Scouting and Servant Leadership in Cross-Cultural Perspective: An Exploratory Study


Ric RohmFollow

Document Type


Publication Date

Fall 2013


College of Business and Legal Studies


Department of Historical, Legal, and Leadership Studies


This qualitative case study evaluates the World Organization of the Scout Movement (WOSM), Boy Scouts of America, Scout Association of Japan, and the four major German scouting organizations (Deutsche Pfadfinderschaft Sankt Georg, Pfadfinderinnenschaft Sankt Georg, Bund der Pfadfinderinnen und Pfadfinder, and Verband Christlicher Pfadfinderinnen und Pfadfinder) as servant leadership development programs. After a brief history of the origins of scouting, the WOSM and the three national scouting organizations are examined, comparing their mottos, promises, and laws. All programs promote service to God, country, and community; teaching leadership through outdoor living and community service projects. A review of servant leadership literature yields six different models: Laub (1999); Patterson (2003); Barbuto and Wheeler (2006); Wong and Davey (2007); Liden, Wayne, Zhao, and Henderson (2008); and Sendjaya, Sarros, and Santora (2008). To assess the scouting programs for evidence of servant leadership, Sendjaya et al.’s (2008) model is chosen to study six characteristics of servant leadership: (a) voluntary subordination, (b) authentic self, (c) covenantal relationship, (d) responsible morality, (e) transcendental spirituality, and (f) transforming influence.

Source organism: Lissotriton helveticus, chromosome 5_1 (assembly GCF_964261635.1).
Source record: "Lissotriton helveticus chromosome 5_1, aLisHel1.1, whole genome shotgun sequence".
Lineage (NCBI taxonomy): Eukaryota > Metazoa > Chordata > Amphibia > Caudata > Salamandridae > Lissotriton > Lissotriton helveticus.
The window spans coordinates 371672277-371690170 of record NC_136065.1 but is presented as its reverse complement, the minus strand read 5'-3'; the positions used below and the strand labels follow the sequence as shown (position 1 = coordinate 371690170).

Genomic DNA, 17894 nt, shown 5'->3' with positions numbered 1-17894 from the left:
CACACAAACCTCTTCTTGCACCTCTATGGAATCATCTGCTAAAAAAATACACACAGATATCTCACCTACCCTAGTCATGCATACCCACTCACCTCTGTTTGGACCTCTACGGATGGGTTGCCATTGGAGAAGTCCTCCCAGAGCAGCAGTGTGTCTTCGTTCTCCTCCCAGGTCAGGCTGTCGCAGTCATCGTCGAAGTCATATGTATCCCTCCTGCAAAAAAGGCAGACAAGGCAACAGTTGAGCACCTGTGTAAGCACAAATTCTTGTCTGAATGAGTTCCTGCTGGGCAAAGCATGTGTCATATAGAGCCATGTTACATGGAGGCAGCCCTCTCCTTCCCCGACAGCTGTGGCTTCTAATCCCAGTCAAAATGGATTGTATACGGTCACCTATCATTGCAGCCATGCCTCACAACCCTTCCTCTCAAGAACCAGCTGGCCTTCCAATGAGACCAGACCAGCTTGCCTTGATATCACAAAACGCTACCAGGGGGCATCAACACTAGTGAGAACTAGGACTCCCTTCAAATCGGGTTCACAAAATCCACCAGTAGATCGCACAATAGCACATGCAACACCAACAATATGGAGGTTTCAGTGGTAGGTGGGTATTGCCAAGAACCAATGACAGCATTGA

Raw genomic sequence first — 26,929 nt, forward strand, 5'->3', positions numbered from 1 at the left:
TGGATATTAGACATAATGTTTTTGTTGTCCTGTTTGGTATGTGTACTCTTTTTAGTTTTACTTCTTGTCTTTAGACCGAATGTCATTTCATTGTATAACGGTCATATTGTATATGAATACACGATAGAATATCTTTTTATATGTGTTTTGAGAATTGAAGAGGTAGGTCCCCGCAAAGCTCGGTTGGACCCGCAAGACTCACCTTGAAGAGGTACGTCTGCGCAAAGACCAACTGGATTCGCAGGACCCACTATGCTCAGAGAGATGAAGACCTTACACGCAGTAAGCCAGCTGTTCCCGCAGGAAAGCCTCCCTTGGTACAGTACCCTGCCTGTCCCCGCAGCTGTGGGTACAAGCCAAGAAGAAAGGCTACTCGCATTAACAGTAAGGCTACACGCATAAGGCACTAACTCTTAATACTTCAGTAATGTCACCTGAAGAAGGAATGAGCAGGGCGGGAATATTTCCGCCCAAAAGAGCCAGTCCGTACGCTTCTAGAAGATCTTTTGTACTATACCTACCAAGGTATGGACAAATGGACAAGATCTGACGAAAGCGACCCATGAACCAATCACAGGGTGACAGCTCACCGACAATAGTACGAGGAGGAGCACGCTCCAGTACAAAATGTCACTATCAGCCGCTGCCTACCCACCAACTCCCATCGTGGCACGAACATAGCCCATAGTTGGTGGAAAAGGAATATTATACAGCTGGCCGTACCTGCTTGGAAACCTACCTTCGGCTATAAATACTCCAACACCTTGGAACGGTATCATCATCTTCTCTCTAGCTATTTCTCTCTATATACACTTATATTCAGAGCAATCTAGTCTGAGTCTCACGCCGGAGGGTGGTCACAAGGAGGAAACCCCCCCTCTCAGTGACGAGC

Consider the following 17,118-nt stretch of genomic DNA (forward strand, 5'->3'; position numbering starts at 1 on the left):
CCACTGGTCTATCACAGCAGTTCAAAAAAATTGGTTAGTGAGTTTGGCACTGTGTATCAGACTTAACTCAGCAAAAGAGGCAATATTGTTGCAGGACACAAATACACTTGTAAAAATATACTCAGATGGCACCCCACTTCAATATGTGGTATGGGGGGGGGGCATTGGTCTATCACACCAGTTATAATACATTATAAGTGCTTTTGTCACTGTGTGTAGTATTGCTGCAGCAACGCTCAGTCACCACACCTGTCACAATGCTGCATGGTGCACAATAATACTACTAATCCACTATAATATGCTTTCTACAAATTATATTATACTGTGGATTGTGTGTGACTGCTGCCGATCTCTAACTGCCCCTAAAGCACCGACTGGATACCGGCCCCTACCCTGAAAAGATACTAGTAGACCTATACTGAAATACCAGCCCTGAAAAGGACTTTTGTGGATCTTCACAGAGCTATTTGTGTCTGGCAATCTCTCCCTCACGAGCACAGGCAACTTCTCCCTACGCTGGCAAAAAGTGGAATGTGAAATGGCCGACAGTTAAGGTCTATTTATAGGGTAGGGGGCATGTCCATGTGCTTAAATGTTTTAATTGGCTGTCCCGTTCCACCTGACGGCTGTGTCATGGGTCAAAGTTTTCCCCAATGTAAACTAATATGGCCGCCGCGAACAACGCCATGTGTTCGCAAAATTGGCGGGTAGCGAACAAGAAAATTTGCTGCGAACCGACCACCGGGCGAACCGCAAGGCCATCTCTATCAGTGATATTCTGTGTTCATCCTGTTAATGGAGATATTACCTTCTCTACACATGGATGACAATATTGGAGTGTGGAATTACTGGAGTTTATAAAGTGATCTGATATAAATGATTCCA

Creative Commons License

Creative Commons Attribution 4.0 International License
This work is licensed under a Creative Commons Attribution 4.0 International License.